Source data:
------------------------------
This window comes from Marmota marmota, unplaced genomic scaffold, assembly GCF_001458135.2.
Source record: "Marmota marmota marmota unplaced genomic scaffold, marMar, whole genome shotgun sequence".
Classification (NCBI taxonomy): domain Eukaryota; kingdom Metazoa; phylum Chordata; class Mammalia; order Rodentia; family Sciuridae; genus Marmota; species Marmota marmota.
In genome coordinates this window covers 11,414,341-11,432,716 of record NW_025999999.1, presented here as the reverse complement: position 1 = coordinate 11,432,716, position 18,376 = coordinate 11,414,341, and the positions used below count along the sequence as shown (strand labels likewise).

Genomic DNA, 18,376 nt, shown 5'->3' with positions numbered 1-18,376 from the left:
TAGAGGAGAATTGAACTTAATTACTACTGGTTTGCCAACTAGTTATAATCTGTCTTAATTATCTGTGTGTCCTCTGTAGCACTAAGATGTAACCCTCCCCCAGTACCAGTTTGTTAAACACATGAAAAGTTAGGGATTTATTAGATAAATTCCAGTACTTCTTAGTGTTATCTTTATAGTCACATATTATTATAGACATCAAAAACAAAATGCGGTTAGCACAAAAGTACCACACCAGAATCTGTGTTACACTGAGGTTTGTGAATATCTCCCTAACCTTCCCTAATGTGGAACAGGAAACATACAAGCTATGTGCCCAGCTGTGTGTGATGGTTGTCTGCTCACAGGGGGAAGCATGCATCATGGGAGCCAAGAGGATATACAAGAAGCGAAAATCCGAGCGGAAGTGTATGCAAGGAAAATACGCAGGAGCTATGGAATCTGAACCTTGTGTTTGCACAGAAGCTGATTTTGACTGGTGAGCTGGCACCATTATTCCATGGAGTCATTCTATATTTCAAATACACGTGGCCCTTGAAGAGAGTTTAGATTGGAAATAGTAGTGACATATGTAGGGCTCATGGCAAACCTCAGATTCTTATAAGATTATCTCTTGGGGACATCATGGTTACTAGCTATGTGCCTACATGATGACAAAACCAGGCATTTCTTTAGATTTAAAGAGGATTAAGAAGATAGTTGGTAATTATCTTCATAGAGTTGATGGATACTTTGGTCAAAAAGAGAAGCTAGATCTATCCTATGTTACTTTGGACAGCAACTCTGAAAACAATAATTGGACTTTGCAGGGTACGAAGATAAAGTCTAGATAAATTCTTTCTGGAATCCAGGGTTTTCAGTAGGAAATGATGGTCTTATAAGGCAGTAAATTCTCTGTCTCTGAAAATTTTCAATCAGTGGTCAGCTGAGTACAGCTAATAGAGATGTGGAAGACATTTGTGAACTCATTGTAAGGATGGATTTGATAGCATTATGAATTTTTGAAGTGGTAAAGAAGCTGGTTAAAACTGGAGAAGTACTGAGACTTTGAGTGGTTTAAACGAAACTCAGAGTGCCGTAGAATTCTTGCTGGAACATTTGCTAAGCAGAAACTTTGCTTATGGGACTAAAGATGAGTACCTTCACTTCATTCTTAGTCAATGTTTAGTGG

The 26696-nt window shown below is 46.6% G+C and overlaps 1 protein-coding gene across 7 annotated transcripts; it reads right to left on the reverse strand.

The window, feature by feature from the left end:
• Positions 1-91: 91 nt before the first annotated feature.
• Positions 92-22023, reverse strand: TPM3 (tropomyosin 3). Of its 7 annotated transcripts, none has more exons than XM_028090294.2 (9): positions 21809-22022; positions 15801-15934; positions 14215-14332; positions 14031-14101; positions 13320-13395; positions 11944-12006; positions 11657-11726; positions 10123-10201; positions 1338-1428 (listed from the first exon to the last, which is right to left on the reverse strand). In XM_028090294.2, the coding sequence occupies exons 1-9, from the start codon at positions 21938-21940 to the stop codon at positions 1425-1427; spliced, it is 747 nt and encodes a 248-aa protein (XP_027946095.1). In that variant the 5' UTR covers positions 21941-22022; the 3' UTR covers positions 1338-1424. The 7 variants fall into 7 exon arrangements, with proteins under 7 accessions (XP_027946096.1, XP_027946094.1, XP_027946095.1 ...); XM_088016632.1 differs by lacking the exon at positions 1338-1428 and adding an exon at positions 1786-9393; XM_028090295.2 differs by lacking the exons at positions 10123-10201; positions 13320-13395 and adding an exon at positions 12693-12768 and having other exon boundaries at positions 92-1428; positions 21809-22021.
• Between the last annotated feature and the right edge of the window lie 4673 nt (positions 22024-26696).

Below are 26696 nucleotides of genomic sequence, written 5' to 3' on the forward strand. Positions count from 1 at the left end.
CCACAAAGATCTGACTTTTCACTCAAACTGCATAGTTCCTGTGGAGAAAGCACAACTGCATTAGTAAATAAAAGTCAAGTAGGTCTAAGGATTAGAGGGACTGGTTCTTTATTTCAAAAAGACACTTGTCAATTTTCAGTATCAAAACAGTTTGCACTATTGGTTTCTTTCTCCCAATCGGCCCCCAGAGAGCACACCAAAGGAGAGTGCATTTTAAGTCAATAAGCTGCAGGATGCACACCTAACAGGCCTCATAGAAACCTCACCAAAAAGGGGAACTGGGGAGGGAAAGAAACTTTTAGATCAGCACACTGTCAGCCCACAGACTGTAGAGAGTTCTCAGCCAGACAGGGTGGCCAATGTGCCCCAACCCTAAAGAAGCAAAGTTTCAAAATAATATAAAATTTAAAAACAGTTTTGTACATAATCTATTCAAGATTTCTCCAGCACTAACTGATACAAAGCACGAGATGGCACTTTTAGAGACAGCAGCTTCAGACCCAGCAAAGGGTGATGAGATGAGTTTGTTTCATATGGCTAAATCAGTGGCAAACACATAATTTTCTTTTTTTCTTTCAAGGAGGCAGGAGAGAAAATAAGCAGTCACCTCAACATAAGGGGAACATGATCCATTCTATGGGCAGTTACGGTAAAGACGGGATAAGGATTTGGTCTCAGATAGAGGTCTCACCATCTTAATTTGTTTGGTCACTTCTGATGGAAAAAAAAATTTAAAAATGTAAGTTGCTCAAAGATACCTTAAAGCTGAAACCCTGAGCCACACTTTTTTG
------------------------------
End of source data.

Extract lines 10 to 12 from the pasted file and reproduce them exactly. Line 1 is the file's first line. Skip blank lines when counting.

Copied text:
• Positions 92-22023, reverse strand: TPM3 (tropomyosin 3). Of its 7 annotated transcripts, none has more exons than XM_028090294.2 (9): positions 21809-22022; positions 15801-15934; positions 14215-14332; positions 14031-14101; positions 13320-13395; positions 11944-12006; positions 11657-11726; positions 10123-10201; positions 1338-1428 (listed from the first exon to the last, which is right to left on the reverse strand). In XM_028090294.2, the coding sequence occupies exons 1-9, from the start codon at positions 21938-21940 to the stop codon at positions 1425-1427; spliced, it is 747 nt and encodes a 248-aa protein (XP_027946095.1). In that variant the 5' UTR covers positions 21941-22022; the 3' UTR covers positions 1338-1424. The 7 variants fall into 7 exon arrangements, with proteins under 7 accessions (XP_027946096.1, XP_027946094.1, XP_027946095.1 ...); XM_088016632.1 differs by lacking the exon at positions 1338-1428 and adding an exon at positions 1786-9393; XM_028090295.2 differs by lacking the exons at positions 10123-10201; positions 13320-13395 and adding an exon at positions 12693-12768 and having other exon boundaries at positions 92-1428; positions 21809-22021.
• Between the last annotated feature and the right edge of the window lie 4673 nt (positions 22024-26696).

Below are 26696 nucleotides of genomic sequence, written 5' to 3' on the forward strand. Positions count from 1 at the left end.